Opinion: KPMG’s Ms Fixit can pull it off – if given space to do so

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The story of the suffering of black women in corporate South Africa has become a daily diet to which many of us have grown accustomed.

Your article on KPMG’s chief executive and her ability to turn around the fortunes of this multinational company reveals the extent to which black women in corporate South Africa still have to prove their worth as leaders in their own right.

As a black South African myself, I fail to understand why KPMG thought it was necessary to send a team from abroad to sit with Nhlamulo Dlomu in conducting a basic media interview (with City Press) on what her future plans are for this company.

Dlomu is an experienced business leader in her own right who should be given the space to deliver on things she was appointed to deliver on which, in my view, include ensuring that KPMG survives and continues to be an important player in corporate South Africa.

That she had to be joined in the interview by a crew from abroad tells a story of how black female business leaders continue to be undermined and subjected to humiliation.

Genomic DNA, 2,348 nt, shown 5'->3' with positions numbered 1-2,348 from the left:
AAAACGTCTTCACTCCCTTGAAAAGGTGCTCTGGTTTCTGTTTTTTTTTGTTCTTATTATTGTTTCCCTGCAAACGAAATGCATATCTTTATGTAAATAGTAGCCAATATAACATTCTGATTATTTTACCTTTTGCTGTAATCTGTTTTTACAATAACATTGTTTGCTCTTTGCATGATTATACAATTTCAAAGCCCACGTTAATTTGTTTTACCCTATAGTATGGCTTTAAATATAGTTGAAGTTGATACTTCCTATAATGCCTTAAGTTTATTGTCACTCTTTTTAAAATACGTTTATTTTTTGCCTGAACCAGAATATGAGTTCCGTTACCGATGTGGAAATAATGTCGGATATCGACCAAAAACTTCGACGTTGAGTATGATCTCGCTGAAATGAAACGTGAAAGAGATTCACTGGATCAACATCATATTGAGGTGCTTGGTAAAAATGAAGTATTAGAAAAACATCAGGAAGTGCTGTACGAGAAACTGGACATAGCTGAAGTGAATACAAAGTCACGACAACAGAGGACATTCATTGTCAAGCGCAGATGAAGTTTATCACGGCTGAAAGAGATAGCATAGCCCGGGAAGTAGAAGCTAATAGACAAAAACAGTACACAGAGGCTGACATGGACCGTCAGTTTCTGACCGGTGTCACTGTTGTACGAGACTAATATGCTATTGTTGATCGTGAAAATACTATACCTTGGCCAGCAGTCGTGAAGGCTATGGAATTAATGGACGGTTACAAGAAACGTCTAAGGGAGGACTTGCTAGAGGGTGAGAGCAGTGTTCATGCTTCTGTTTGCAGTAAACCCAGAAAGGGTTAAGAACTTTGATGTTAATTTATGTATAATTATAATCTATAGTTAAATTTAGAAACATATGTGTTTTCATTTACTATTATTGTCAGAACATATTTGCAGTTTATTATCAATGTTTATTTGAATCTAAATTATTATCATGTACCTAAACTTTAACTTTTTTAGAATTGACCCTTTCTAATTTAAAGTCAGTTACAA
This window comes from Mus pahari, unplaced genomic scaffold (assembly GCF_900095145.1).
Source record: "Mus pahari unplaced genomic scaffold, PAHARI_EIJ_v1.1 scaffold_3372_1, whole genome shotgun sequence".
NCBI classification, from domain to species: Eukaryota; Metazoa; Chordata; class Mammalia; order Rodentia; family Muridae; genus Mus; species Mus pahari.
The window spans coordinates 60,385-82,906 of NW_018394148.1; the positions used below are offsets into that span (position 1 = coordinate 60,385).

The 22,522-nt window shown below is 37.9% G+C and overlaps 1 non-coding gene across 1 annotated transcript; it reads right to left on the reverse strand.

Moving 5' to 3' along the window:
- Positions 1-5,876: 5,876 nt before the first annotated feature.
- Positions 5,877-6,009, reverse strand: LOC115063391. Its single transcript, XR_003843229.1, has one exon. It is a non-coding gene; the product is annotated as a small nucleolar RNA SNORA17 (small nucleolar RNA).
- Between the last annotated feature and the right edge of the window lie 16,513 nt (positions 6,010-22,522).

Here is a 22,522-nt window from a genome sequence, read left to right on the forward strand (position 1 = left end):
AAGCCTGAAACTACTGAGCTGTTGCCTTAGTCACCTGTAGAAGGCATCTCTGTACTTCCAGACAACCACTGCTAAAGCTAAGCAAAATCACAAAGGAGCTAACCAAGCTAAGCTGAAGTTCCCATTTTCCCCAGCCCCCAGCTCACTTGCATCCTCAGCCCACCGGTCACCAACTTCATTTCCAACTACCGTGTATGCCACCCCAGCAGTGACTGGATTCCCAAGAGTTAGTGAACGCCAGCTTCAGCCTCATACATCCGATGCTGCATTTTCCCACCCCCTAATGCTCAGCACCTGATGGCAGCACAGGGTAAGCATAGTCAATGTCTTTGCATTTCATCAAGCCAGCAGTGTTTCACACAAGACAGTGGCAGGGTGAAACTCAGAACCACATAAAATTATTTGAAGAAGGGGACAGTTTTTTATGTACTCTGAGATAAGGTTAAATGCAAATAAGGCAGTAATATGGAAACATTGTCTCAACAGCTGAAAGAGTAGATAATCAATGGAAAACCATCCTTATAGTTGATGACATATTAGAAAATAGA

If anything, KPMG should give Dlomu the space to do her work to the best of her abilities and not be subjected to this kind of nonsense.

I do not know her personally, but I want to believe that she is an accomplished business leader in her own right and she does not need any baby-sitting.

With the mess that KPMG is in at the moment, I think it is only appropriate that Dlomu is given the necessary space to do what she thinks needs to be done and save the business where she can.

The fact that she is not a chartered accountant should not be an obstacle.

All that needs to happen is for her bosses abroad to accord her the space to work, respect her as a leader in her own right and provide her with the necessary support.

There are many meetings which she is going to have in her tenure as chief executive and I am sure she does not need an army of people from abroad to baby-sit her.

Racism and patriarchy in society and in corporate South Africa need to come to a stop at some point. The sooner we get this right, the better.

Our boardrooms can become decent spaces for black women to realise their full potential.

Hadebe is an independent adviser specialising in communication and public policy

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